Over the weekend, Google-owned YouTube and Facebook announced they would block Russian state media outlet RT and other pro-Russian channels from their platforms. Netflix said it would skip streaming 20 free-to-air channels despite Russian regulator Roskomnadzor mandating that any foreign service with more than 100,000 subscribers do so.

“Given the current situation, we have no plans to add these channels to our service,” Netflix said in a statement.

Disney CFO Takes High Road in ‘Mulan’ Film Credits Controversy

In the highly partisan political landscape, a growing controversy has emerged regarding locations and local authorities in China where some of Disney’s live-action Mulan was filmed.

With the $200 million budget movie set to open in Chinese theaters, in addition to the current Premier Access on Disney+ in the U.S. and other territories, human-rights activists have raised questions about Disney’s cooperation with local authorities in China’s Xinjiang region, where allegations of abuse and re-education internments against ethnic Muslim Uighur minorities originate.

In response, there have been growing calls on social media to boycott Mulan over the issues.

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Mulan is a patriot but she shouldn’t be placed in Xinjiang because patriotism has been forbidden in Xinjiang,” Abduweli Ayup, a Norway-based Uyghur activist, wrote in a post. “In China, patriotism is loving the Chinese Communist Party.”

Sen. Josh Hawley (R-MO) weighed in on the matter, accusing Disney of “whitewashing genocide” by allegedly cooperating with Chinese police working at the camps.

“Your decision to put profit over principle, to not just ignore the CCP’s genocide and other atrocities, but to aid and abet them, is an affront to American values,” Hawley wrote in Sept. 9 letter to Disney.

Liu Yifei, the lead actress in Mulan, added fuel to the controversy when she tweeted support for police crackdowns on pro-democracy protesters in Hong Kong.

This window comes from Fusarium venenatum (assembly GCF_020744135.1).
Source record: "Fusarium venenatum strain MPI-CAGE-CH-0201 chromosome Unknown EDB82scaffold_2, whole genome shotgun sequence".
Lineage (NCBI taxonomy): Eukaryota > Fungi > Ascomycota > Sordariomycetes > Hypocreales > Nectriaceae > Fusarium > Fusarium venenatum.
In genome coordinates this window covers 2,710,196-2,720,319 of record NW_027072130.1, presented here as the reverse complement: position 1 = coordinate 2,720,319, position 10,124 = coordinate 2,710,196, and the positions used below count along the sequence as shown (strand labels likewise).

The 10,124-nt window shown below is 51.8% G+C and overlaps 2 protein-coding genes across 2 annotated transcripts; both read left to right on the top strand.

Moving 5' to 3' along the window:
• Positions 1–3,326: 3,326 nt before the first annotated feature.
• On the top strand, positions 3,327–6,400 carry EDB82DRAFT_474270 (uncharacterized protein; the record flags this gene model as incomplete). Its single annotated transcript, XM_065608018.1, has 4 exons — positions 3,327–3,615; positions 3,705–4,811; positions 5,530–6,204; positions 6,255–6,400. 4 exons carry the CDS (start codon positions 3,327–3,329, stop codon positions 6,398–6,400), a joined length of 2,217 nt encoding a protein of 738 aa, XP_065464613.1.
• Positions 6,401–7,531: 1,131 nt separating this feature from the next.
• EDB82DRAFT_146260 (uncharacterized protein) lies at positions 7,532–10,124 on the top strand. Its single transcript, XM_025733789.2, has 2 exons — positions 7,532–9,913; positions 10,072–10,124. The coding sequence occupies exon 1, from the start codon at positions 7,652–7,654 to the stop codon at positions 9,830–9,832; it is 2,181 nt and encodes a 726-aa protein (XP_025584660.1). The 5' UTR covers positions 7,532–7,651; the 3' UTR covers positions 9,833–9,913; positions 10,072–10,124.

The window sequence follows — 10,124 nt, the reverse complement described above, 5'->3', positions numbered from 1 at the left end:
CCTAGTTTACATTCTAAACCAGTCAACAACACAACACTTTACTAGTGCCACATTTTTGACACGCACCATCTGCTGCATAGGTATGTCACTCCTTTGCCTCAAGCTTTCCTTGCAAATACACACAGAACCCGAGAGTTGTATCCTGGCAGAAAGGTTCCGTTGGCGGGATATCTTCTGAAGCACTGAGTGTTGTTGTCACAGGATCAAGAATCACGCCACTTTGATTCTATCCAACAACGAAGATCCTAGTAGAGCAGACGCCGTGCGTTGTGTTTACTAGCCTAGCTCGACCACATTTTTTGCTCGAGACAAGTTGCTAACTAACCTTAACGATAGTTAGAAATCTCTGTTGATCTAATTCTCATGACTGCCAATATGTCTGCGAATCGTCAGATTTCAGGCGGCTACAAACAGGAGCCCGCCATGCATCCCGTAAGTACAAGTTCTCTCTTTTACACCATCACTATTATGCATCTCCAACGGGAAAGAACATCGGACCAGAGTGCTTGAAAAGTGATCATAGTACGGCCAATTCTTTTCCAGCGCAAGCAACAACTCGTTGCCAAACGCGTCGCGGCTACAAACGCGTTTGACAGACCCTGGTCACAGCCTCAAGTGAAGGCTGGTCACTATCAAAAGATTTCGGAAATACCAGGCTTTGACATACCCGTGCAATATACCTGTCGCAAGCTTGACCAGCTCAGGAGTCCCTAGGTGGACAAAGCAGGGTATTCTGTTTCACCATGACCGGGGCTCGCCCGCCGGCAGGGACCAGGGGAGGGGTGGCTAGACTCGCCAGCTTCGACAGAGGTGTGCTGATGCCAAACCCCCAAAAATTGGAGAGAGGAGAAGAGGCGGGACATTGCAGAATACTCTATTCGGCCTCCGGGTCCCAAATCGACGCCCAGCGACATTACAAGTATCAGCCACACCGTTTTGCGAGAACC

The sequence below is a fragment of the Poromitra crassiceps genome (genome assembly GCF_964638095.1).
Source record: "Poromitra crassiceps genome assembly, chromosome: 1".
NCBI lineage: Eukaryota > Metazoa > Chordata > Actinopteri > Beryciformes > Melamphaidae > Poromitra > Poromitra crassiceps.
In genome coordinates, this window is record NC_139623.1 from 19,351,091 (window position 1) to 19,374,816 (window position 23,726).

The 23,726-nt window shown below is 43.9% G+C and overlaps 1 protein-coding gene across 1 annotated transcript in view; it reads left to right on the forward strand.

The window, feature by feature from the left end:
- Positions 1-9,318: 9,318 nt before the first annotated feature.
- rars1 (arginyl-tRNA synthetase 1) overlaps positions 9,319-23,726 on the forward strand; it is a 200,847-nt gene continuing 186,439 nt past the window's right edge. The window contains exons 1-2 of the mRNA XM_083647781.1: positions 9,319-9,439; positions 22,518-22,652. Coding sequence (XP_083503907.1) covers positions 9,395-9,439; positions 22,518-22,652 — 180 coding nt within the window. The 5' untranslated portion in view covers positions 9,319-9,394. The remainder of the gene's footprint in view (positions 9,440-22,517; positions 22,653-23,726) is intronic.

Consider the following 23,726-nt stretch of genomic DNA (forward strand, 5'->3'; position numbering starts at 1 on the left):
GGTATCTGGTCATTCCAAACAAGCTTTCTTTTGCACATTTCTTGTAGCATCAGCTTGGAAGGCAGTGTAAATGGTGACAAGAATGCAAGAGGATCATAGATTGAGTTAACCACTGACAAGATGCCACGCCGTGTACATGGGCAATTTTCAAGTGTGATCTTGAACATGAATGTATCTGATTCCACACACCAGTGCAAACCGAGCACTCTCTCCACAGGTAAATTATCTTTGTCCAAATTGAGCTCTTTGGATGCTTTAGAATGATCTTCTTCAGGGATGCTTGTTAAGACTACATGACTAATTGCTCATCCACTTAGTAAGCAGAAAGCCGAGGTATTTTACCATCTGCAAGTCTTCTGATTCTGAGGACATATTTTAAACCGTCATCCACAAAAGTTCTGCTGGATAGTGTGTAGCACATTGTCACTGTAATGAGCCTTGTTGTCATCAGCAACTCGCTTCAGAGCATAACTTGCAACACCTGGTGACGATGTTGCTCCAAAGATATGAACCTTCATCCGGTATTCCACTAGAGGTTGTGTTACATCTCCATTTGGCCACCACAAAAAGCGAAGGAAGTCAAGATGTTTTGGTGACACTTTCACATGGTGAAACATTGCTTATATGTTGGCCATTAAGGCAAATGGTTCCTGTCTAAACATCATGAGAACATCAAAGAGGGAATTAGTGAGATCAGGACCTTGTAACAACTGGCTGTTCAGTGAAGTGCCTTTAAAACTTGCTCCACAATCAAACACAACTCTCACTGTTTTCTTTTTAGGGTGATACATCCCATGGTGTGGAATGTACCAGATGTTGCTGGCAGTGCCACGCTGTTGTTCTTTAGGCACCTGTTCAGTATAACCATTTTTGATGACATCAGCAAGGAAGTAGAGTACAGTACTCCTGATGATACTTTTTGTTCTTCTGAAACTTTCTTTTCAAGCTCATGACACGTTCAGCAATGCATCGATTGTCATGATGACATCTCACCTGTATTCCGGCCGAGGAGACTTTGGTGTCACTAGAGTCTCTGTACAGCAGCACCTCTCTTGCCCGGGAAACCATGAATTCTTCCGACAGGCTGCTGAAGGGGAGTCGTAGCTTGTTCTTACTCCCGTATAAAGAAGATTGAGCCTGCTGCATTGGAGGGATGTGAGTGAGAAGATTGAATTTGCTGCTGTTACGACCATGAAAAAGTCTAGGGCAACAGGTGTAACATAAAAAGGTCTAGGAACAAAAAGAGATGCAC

Speaking Sept. 10 on the Bank of America Securities Virtual Media, Communications & Entertainment Conference, Disney CFO Christine McCarthy said she had no interest in discussing international politics. Instead, the executive reiterated that production on Mulan involved numerous international locations — most notably in New Zealand.

“The real facts of Mulan [are] that it was primarily shot in — almost the entirety in New Zealand. And in an effort to accurately depict some of the unique landscape and geography of the country of China for this historical period piece drama, we filmed scenery in 20 different locations in China,” McCarthy said.

The CFO said it is standard procedure that when filming in China or any foreign country, that permits must be obtained. And in China, that permission comes from the central government in Beijing. McCarthy added that it is also common practice in Hollywood to acknowledge the appropriate agencies, authorities and governments in a movie’s credits.

For Mulan, Disney reportedly thanks eight government entities in Xinjiang, including security in the city of Turpan, where the government allegedly operates the camps. Disney also credits the publicity department of CPC Xinjiang Uighur Autonomy Region Committee, an agency that reportedly produces state propaganda.

McCarthy said it is common practice in movies to also acknowledge  national and local governments, which for Mulan included both China as well as New Zealand.

“I would just leave it at that,” she said. “But that’s generated a lot of issues for us.”